When making claims about being superior it is important that you: 

  • give current and correct information
  • back up claims with facts
  • only use genuine testimonials
  • ensure that the overall impression is accurate.

You should not use unnecessary jargon, puffery or be misleading.  For example, if you have slipped in you ranking, do not cite your old ranking to make yourself look better. 

Ways of substantiating claims


Consider using current or recent data that is part of your normal internal reporting such as:

  • rankings or benchmarking data
  • teaching awards
  • retention or success rate for students
  • student satisfaction surveys
  • graduate outcomes
  • employer satisfaction surveys

You could also cite more stable indicators such as:

  • the general number of students you teach and supervise each year
  • dollars invested in facilities 
  • successful innovation or commercialisation activities
  • general success in attracting grants
  • recurring collaborations with prestigious organisations  

Try to make your statements specific to your School or Faculty rather than duplicating general statements about UQ (you can link out to these elsewhere in the UQ Domain).

Sources and maintenance

Consider citing data which is associated with a time period on your 'About' page or research landing page only.  That way you are limiting the pages on your site which you have to keep up to date. The easiest way to maintain time-based data is to match your usual reporting cycles - just include updating these 2 pages in the process. Use more stable indicators in other pages.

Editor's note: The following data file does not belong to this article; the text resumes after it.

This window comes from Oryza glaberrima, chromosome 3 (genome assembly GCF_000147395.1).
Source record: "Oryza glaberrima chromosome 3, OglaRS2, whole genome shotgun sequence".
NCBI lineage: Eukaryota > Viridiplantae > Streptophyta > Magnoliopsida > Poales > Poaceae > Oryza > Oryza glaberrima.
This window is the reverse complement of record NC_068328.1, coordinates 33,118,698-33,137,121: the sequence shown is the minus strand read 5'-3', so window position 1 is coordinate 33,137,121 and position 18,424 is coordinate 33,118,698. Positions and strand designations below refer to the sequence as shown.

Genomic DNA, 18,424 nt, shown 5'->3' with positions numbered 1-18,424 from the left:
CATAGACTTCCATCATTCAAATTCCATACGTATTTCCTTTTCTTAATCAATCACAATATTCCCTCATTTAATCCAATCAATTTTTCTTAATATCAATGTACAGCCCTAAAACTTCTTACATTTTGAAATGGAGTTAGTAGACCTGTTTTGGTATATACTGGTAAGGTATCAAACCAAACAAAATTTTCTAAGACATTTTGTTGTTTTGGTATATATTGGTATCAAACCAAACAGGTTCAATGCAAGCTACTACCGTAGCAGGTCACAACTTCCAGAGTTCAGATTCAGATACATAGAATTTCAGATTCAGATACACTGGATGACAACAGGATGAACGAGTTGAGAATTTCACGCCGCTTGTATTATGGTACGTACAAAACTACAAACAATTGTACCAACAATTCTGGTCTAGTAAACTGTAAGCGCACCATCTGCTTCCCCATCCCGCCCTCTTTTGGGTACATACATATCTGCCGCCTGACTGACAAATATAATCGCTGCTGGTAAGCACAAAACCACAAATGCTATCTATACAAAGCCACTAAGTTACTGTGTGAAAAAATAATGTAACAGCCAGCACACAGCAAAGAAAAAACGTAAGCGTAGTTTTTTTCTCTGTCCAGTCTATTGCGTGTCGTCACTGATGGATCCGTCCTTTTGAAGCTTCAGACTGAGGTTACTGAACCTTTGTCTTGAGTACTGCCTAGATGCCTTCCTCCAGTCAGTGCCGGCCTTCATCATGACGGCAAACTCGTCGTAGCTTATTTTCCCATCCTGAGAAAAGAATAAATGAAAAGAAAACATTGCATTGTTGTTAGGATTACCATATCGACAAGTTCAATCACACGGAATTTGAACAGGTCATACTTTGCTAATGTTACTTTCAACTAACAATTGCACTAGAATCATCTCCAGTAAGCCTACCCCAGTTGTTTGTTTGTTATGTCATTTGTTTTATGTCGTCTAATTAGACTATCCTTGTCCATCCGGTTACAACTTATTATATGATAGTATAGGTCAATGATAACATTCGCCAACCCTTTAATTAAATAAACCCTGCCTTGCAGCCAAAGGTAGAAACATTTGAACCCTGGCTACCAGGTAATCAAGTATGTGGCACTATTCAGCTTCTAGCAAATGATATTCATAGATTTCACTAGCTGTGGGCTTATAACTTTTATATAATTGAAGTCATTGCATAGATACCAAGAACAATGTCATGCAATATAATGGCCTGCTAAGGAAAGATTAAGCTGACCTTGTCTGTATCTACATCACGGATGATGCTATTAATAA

Data which is significant could be lurking in:

  • annual reports
  • HERDC reporting
  • internal reports
  • print publications 
  • presentations by your executive 
  • your school newsletters.


Photos can act as evidence to illustrate what you are saying.  So if you are describing your investment in teaching and learning facilities and have some great photos, incorporate these in the text with captions.  If you have specialist equipment which is vital to your research, incorporate photos of the equipment - or visualisations made possible by the equipment - with informative captions.

Value and positioning statements

A strong mission or value statement can be perfect to provide meaningful context to factual data.